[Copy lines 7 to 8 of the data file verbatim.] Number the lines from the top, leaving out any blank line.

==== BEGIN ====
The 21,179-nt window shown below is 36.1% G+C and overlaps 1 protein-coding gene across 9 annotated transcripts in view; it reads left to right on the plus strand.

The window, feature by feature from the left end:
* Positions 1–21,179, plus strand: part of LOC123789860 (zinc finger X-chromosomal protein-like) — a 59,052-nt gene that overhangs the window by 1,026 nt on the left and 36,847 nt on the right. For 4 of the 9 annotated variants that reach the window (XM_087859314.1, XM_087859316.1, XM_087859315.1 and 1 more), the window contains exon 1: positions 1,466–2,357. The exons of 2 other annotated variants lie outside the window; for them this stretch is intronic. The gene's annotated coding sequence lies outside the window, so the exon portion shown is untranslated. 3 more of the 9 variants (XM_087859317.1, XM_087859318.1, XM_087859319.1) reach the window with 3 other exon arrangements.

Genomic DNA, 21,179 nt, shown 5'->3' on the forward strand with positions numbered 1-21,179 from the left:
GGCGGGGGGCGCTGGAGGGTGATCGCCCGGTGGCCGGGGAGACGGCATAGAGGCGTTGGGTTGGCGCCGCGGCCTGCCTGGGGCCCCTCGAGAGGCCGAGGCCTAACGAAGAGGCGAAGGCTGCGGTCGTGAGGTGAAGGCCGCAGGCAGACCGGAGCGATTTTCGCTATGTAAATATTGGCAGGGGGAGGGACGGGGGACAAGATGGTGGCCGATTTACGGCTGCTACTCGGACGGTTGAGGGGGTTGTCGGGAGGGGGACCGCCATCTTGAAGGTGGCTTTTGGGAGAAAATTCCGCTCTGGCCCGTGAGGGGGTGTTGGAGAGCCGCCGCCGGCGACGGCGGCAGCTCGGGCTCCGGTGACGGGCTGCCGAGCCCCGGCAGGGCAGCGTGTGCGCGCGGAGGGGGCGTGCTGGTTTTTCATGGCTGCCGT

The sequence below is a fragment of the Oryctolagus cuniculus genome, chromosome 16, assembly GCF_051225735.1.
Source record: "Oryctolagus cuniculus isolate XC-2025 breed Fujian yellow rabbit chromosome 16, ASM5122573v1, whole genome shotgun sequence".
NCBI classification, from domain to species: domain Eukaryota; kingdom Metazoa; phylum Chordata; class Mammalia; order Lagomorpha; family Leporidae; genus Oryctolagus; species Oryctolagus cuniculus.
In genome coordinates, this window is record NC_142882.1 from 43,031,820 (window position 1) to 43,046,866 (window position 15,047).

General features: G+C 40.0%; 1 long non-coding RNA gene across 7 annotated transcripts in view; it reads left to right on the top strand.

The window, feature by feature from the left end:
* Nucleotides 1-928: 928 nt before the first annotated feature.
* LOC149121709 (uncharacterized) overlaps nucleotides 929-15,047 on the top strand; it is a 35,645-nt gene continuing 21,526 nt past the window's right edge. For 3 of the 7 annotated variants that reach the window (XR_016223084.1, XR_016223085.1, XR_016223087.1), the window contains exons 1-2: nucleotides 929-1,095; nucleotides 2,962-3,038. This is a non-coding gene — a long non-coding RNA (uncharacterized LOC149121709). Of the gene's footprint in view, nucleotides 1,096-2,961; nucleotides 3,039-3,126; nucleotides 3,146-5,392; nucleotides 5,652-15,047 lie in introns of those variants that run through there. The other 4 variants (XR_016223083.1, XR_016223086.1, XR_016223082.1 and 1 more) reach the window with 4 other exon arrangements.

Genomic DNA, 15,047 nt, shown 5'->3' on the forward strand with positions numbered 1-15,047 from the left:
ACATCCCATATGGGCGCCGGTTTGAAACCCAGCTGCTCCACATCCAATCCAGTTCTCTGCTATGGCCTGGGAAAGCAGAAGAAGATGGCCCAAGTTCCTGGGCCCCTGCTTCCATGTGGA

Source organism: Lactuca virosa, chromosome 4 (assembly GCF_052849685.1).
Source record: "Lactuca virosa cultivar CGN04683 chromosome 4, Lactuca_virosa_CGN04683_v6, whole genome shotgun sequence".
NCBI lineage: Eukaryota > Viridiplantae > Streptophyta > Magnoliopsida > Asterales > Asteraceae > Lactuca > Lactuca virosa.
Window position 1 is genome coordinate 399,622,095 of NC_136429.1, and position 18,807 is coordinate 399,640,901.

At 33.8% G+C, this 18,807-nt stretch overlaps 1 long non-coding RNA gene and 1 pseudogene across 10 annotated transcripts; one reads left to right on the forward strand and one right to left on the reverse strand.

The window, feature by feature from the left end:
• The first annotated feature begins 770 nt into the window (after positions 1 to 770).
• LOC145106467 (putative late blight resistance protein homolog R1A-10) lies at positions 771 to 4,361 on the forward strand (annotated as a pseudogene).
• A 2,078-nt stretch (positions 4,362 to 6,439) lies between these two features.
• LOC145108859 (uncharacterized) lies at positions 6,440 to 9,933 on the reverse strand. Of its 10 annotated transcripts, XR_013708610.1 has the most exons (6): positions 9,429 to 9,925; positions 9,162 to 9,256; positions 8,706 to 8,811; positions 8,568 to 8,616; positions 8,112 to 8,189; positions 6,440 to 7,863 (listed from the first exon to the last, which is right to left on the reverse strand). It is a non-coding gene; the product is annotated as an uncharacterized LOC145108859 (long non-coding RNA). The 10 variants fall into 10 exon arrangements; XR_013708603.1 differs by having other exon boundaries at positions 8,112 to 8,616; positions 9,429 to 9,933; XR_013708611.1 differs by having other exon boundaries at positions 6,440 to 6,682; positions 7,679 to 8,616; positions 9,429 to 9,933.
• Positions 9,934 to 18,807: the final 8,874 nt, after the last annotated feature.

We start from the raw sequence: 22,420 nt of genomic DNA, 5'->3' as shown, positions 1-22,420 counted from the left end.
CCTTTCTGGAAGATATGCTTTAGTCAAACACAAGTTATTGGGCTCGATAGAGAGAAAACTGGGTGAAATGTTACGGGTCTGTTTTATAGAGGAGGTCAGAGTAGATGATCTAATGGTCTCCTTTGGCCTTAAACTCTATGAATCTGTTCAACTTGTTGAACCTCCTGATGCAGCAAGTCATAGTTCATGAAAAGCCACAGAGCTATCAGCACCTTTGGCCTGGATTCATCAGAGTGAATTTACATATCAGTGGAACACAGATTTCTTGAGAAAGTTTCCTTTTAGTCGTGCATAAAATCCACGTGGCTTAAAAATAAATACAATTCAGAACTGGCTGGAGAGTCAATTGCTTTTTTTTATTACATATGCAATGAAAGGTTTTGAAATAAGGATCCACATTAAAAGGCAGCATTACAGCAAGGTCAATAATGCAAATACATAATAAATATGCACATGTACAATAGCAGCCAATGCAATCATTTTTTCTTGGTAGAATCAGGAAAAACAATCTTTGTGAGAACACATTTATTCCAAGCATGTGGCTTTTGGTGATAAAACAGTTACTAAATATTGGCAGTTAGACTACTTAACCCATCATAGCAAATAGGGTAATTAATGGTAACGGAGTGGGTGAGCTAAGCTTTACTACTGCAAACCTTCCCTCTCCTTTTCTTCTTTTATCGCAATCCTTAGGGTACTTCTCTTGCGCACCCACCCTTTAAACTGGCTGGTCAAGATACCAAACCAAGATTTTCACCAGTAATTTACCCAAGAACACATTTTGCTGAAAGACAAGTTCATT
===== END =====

Source record: "Oryctolagus cuniculus isolate XC-2025 breed Fujian yellow rabbit chromosome 16, ASM5122573v1, whole genome shotgun sequence".
NCBI classification, from domain to species: domain Eukaryota; kingdom Metazoa; phylum Chordata; class Mammalia; order Lagomorpha; family Leporidae; genus Oryctolagus; species Oryctolagus cuniculus.